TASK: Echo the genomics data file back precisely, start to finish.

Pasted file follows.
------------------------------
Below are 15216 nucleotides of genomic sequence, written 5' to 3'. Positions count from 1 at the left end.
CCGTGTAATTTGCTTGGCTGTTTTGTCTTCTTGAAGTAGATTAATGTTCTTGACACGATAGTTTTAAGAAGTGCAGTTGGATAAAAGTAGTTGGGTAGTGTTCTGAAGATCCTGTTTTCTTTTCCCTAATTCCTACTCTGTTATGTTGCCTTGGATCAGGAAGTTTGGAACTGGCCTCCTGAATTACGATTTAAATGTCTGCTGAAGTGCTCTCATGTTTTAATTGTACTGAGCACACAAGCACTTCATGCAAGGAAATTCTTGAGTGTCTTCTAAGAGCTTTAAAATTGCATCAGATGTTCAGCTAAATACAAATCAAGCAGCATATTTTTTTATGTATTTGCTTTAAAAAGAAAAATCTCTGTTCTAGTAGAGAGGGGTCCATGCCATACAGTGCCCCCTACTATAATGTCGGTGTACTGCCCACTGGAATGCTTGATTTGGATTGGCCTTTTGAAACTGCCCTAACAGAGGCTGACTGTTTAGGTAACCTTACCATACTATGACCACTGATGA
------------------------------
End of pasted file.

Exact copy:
Below are 15216 nucleotides of genomic sequence, written 5' to 3'. Positions count from 1 at the left end.
CCGTGTAATTTGCTTGGCTGTTTTGTCTTCTTGAAGTAGATTAATGTTCTTGACACGATAGTTTTAAGAAGTGCAGTTGGATAAAAGTAGTTGGGTAGTGTTCTGAAGATCCTGTTTTCTTTTCCCTAATTCCTACTCTGTTATGTTGCCTTGGATCAGGAAGTTTGGAACTGGCCTCCTGAATTACGATTTAAATGTCTGCTGAAGTGCTCTCATGTTTTAATTGTACTGAGCACACAAGCACTTCATGCAAGGAAATTCTTGAGTGTCTTCTAAGAGCTTTAAAATTGCATCAGATGTTCAGCTAAATACAAATCAAGCAGCATATTTTTTTATGTATTTGCTTTAAAAAGAAAAATCTCTGTTCTAGTAGAGAGGGGTCCATGCCATACAGTGCCCCCTACTATAATGTCGGTGTACTGCCCACTGGAATGCTTGATTTGGATTGGCCTTTTGAAACTGCCCTAACAGAGGCTGACTGTTTAGGTAACCTTACCATACTATGACCACTGATGA